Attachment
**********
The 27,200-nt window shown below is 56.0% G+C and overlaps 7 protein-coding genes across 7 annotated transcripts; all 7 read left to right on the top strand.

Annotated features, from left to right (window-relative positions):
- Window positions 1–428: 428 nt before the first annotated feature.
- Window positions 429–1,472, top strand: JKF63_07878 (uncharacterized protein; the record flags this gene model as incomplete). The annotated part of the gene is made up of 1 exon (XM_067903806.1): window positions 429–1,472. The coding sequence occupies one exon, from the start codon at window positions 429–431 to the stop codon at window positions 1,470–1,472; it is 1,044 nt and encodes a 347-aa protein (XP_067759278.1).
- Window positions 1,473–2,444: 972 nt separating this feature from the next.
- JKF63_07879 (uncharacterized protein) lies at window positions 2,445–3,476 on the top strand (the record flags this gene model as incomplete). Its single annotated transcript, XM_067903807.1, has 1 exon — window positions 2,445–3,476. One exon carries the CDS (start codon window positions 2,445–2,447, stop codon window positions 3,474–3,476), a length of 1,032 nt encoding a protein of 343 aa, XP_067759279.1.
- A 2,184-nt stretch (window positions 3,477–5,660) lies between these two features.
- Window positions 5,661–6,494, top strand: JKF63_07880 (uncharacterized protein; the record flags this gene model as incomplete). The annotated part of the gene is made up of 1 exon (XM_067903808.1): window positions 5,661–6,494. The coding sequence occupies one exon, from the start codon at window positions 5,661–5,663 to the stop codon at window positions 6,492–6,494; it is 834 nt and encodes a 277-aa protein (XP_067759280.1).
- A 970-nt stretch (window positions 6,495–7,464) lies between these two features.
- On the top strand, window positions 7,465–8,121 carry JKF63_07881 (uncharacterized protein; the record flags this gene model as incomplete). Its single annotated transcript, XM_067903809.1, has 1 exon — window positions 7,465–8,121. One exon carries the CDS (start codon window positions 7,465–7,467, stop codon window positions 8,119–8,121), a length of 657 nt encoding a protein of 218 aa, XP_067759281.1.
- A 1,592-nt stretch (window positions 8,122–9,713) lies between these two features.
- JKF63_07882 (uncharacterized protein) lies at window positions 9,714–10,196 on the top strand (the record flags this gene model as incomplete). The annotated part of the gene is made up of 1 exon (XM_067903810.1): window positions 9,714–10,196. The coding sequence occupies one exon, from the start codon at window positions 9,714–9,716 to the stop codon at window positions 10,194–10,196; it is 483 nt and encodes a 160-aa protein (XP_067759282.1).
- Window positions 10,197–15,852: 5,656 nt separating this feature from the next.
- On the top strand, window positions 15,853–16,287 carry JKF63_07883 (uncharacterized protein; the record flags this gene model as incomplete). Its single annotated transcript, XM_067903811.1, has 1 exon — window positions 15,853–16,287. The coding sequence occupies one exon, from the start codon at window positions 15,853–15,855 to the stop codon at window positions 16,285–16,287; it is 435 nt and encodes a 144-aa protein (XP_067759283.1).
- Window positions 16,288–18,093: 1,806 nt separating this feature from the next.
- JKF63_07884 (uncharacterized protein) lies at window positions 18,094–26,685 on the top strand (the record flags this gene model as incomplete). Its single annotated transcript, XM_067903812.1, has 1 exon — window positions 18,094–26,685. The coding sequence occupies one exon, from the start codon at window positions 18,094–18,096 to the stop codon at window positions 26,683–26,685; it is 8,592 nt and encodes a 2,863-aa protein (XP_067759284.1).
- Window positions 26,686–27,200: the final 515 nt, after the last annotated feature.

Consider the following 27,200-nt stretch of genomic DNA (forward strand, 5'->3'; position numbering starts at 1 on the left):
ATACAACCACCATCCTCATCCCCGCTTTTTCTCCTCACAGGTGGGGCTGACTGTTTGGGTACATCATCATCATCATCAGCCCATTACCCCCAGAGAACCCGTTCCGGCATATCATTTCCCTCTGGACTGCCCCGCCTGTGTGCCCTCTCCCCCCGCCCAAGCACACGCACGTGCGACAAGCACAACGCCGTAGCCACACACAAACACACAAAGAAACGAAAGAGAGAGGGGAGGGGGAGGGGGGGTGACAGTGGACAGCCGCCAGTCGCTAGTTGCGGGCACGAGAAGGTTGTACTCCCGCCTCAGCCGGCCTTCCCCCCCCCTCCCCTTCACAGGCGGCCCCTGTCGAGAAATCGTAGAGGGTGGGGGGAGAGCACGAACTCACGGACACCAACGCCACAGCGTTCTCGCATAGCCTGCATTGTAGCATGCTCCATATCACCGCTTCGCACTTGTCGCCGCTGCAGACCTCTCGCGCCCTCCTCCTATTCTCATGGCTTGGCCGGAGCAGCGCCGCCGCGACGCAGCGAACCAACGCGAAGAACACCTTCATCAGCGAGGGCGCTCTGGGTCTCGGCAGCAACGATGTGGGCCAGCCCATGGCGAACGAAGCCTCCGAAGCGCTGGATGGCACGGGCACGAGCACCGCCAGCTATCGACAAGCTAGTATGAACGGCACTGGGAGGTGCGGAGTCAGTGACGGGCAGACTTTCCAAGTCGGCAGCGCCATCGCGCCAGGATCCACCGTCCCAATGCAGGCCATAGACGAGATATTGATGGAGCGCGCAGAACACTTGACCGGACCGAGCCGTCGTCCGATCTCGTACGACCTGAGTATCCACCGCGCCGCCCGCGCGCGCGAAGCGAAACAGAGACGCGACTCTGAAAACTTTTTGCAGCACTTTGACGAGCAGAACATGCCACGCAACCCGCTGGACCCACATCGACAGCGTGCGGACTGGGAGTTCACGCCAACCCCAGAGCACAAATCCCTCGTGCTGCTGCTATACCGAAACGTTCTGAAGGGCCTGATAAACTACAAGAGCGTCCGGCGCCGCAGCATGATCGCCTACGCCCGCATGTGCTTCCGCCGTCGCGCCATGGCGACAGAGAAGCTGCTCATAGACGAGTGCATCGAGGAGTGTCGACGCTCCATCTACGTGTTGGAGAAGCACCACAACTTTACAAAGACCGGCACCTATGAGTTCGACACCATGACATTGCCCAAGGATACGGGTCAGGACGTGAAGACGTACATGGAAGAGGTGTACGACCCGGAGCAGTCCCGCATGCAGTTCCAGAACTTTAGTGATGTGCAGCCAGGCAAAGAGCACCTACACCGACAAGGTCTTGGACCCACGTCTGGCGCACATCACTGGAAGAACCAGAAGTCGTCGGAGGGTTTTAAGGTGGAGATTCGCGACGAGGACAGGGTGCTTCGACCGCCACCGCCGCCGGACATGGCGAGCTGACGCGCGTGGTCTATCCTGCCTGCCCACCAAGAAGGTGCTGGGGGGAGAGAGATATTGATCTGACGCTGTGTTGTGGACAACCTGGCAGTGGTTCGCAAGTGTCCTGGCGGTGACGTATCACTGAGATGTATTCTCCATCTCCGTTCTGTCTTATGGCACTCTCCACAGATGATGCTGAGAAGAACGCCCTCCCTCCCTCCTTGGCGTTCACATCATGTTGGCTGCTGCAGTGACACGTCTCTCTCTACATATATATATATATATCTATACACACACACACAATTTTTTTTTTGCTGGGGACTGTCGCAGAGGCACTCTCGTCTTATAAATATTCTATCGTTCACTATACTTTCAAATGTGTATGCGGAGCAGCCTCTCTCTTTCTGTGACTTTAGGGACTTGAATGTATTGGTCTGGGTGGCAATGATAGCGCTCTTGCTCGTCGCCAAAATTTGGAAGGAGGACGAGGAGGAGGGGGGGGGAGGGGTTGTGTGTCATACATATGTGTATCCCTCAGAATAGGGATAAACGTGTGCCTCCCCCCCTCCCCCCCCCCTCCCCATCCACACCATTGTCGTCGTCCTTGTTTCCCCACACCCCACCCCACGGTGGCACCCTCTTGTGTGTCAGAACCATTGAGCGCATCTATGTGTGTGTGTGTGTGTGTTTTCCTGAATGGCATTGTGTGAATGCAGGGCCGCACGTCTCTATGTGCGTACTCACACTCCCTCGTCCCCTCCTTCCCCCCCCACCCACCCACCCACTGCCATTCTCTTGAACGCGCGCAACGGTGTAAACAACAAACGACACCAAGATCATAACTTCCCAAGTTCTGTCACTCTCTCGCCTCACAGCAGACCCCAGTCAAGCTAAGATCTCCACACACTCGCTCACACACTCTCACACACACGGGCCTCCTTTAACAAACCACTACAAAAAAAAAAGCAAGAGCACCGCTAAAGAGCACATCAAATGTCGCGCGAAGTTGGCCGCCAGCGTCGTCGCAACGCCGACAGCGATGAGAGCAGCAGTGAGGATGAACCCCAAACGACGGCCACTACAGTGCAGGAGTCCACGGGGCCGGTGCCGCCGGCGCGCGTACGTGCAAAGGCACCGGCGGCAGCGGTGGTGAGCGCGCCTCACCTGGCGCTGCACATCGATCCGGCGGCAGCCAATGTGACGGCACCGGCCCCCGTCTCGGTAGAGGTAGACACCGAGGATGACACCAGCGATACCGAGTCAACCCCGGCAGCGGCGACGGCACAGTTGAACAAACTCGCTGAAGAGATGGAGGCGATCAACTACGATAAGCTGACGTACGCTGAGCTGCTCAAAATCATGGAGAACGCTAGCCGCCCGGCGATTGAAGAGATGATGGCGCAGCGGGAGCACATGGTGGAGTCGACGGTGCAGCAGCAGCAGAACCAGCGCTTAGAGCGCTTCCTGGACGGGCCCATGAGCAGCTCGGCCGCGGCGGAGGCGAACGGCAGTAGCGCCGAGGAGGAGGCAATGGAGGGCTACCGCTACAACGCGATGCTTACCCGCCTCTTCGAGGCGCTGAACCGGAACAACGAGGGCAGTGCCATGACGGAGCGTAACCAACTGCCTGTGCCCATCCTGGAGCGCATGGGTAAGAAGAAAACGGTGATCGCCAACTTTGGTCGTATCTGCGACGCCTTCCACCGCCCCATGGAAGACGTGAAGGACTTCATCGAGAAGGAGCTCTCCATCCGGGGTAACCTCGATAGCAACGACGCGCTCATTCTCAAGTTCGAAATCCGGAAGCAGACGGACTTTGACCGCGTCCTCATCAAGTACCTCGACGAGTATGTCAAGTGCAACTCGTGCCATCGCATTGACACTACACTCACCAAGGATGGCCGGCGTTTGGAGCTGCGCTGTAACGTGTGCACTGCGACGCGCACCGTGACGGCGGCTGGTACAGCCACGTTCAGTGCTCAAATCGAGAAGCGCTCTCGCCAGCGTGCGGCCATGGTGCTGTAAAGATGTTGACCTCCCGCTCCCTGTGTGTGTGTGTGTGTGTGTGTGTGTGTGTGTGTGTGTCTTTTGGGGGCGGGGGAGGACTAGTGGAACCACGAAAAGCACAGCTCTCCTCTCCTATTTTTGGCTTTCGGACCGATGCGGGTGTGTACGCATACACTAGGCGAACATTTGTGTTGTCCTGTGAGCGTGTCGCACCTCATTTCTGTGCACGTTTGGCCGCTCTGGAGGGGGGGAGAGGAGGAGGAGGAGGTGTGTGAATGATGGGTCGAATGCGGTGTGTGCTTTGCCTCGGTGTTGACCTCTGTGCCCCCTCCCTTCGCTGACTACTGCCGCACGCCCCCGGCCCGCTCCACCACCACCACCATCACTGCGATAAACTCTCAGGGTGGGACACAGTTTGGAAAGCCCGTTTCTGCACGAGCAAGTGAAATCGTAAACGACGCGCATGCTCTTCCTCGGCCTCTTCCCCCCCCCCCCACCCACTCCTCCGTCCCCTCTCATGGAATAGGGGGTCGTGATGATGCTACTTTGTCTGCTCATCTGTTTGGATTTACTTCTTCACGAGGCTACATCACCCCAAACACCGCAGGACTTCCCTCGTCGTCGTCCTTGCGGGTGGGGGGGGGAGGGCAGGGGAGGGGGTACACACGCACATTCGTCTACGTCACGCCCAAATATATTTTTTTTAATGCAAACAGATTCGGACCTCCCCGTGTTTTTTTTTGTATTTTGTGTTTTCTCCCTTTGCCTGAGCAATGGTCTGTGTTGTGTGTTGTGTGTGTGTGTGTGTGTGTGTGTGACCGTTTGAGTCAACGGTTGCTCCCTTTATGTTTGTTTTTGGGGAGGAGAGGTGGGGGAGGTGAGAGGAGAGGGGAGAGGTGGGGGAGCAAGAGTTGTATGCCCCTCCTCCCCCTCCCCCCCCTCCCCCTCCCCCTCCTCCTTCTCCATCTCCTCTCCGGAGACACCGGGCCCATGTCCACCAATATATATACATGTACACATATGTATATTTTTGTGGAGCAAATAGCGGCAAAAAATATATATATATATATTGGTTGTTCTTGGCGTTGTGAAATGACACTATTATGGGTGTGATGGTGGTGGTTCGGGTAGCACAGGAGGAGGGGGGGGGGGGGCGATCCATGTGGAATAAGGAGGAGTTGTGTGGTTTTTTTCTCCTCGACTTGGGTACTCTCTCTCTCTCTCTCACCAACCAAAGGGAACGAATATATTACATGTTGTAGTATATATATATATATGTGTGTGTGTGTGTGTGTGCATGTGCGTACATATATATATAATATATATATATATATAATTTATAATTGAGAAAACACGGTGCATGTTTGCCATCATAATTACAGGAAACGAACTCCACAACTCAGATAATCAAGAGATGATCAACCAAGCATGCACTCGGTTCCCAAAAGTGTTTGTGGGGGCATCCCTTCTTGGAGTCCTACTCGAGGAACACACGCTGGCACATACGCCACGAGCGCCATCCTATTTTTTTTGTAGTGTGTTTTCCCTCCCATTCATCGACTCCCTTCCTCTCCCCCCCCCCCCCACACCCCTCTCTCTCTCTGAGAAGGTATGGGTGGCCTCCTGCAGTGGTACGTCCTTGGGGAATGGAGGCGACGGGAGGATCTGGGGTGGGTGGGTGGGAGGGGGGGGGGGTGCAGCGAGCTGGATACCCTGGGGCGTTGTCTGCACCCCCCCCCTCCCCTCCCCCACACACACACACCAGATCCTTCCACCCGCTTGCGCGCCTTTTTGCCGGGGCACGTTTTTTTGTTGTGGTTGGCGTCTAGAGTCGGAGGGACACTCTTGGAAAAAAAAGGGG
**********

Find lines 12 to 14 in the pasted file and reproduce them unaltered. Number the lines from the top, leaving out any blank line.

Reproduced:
- JKF63_07882 (uncharacterized protein) lies at window positions 9,714–10,196 on the top strand (the record flags this gene model as incomplete). The annotated part of the gene is made up of 1 exon (XM_067903810.1): window positions 9,714–10,196. The coding sequence occupies one exon, from the start codon at window positions 9,714–9,716 to the stop codon at window positions 10,194–10,196; it is 483 nt and encodes a 160-aa protein (XP_067759282.1).
- Window positions 10,197–15,852: 5,656 nt separating this feature from the next.
- On the top strand, window positions 15,853–16,287 carry JKF63_07883 (uncharacterized protein; the record flags this gene model as incomplete). Its single annotated transcript, XM_067903811.1, has 1 exon — window positions 15,853–16,287. The coding sequence occupies one exon, from the start codon at window positions 15,853–15,855 to the stop codon at window positions 16,285–16,287; it is 435 nt and encodes a 144-aa protein (XP_067759283.1).